noddyholder Tue 26-Aug-08 10:57:05

I don't think they are cheeky chancers They are offering what it is worth to them!I offered 200 for a 250 house in Feb and they said no.I had cash but still no.It 'sold' eventually but now 3 months on the sale has collapsed and teh agents said i could have it for 200 but i no longer want it!Houses have no intrinsic value it is all linked to the economy and the financiaql markets.The banks have had to learn a huge lesson and so unless prices revert to reasonable salary multiples they simply won't be able to lend.The fact that they are demanding huge deposits indicates they have priced in falls already.

bythepowerofgreyskull Tue 26-Aug-08 10:58:37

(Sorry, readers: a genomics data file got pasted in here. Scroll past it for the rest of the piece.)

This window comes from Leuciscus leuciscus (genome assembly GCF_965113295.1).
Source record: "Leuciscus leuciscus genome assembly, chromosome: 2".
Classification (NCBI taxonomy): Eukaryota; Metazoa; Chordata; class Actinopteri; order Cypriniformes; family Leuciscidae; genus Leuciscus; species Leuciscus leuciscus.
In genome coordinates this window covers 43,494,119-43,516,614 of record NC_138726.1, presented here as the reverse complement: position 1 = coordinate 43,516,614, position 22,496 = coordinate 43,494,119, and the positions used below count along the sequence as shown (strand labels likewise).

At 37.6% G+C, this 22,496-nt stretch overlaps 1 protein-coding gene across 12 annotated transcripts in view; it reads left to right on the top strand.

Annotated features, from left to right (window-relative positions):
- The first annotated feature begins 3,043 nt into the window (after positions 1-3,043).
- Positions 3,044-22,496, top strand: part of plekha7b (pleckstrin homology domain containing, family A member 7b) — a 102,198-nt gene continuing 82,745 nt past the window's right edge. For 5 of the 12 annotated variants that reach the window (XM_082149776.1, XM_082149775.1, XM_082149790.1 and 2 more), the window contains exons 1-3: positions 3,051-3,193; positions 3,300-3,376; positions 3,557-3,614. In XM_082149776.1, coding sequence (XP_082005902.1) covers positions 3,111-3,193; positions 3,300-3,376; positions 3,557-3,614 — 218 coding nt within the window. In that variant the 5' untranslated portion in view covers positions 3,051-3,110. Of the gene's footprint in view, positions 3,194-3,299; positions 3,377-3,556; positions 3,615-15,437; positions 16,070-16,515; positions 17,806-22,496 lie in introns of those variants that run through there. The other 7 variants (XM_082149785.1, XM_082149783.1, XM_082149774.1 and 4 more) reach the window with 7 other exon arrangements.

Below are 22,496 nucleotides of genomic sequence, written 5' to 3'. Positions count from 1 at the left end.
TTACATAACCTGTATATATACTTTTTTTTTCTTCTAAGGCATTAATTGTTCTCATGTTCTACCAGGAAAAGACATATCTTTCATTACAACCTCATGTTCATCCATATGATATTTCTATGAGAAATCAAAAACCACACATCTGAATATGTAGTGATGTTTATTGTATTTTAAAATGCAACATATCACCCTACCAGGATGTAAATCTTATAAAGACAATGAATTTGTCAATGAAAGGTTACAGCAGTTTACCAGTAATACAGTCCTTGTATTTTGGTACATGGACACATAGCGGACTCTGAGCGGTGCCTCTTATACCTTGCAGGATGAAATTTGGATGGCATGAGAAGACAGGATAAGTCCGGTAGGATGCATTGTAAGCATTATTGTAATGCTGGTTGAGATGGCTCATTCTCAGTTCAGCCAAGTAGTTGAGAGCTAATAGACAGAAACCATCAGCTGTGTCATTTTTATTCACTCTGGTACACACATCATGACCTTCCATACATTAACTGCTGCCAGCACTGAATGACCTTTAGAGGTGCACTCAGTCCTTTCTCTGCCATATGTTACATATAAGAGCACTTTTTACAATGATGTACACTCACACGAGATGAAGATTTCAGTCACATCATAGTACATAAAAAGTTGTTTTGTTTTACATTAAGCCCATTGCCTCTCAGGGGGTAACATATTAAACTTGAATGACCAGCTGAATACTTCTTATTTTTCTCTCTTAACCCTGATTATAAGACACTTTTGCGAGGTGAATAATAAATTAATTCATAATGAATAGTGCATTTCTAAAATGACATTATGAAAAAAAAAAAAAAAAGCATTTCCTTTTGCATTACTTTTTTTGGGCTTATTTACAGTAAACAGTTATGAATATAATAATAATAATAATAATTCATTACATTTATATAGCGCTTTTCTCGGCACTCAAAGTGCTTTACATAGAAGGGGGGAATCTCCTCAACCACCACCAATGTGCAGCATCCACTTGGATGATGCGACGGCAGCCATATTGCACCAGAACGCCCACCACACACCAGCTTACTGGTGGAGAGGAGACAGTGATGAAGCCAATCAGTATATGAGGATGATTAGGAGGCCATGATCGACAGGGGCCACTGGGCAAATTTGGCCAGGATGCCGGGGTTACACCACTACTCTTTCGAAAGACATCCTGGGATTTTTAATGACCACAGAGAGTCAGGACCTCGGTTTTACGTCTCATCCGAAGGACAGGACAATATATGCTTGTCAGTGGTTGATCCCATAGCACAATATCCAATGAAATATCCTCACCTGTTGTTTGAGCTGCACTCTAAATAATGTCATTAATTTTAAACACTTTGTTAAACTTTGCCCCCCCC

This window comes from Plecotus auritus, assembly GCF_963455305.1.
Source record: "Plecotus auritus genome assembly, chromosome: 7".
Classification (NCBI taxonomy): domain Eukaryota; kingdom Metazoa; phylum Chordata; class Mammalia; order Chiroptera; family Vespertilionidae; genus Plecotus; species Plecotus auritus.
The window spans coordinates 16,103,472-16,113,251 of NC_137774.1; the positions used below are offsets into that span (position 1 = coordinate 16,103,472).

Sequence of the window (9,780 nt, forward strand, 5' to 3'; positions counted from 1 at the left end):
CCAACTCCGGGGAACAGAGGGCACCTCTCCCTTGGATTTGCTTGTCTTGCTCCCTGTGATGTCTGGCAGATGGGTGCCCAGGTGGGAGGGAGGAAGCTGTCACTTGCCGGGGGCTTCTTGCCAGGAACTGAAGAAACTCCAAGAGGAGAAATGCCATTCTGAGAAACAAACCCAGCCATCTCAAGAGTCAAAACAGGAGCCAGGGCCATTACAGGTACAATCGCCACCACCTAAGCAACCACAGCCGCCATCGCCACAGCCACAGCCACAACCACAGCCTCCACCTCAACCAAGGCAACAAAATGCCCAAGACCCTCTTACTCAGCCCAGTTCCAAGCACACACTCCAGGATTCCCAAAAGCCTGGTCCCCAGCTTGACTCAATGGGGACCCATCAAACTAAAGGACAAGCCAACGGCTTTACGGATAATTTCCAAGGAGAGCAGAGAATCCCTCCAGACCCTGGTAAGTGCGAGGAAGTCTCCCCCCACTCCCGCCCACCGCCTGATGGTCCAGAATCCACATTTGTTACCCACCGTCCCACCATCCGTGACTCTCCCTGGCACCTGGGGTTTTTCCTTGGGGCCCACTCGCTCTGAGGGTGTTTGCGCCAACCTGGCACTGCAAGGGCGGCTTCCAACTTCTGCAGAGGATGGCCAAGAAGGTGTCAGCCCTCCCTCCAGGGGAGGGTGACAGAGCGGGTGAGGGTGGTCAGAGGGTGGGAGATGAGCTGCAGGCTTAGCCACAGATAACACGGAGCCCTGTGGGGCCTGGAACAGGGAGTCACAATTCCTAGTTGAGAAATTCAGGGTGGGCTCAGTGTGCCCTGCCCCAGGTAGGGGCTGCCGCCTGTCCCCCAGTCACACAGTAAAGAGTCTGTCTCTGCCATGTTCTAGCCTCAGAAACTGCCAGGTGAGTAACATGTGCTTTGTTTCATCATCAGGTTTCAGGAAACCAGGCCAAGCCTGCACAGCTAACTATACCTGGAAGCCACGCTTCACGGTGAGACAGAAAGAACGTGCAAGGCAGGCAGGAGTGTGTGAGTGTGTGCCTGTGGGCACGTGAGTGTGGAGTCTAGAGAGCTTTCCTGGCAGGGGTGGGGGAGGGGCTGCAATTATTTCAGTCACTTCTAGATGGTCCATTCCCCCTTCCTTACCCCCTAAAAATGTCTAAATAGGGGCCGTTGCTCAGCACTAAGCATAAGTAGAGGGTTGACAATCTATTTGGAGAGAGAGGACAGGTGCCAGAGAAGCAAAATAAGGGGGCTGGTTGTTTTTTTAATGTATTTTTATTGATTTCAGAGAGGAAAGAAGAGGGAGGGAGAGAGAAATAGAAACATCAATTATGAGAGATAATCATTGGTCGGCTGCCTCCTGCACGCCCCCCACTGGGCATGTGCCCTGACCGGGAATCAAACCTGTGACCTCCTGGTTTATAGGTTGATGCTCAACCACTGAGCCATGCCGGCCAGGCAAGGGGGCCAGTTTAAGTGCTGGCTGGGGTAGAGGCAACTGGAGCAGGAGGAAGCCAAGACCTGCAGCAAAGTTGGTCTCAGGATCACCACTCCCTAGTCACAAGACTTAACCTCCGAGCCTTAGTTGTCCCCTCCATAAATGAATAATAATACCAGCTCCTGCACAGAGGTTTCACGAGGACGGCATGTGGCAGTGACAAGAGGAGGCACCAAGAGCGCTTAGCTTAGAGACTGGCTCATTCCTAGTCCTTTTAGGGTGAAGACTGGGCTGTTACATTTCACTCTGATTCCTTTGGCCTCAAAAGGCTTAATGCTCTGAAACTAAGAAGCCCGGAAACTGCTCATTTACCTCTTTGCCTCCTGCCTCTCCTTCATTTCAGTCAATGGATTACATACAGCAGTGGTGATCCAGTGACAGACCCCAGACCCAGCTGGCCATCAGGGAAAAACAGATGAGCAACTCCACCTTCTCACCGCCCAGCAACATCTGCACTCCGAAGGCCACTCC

Zippi if you take it off the market and put it back on you have to pay for another Home information Pack to be done, if you leave it on the market you don't... all added expense.

zippitippitoes Tue 26-Aug-08 10:59:27

the price someone is prepared to pay and the price someone is prepared to accept

that is true of all traded goods and services

zippitippitoes Tue 26-Aug-08 11:00:35

oh i had forhgotten those hips total ridiculous scheme i hope they scrap it

that would probably help the market as people then could take houses out i agree

noddyholder Tue 26-Aug-08 11:02:07

there are some very desirable properties near me not budging and coming down slowly.A few roads here never even had boards at one time as local agents had lists of people waiting to buy here Many never got as far as rightmove Now they can't shift them It is all houses unless someone jsut has to buy or doesn't care about £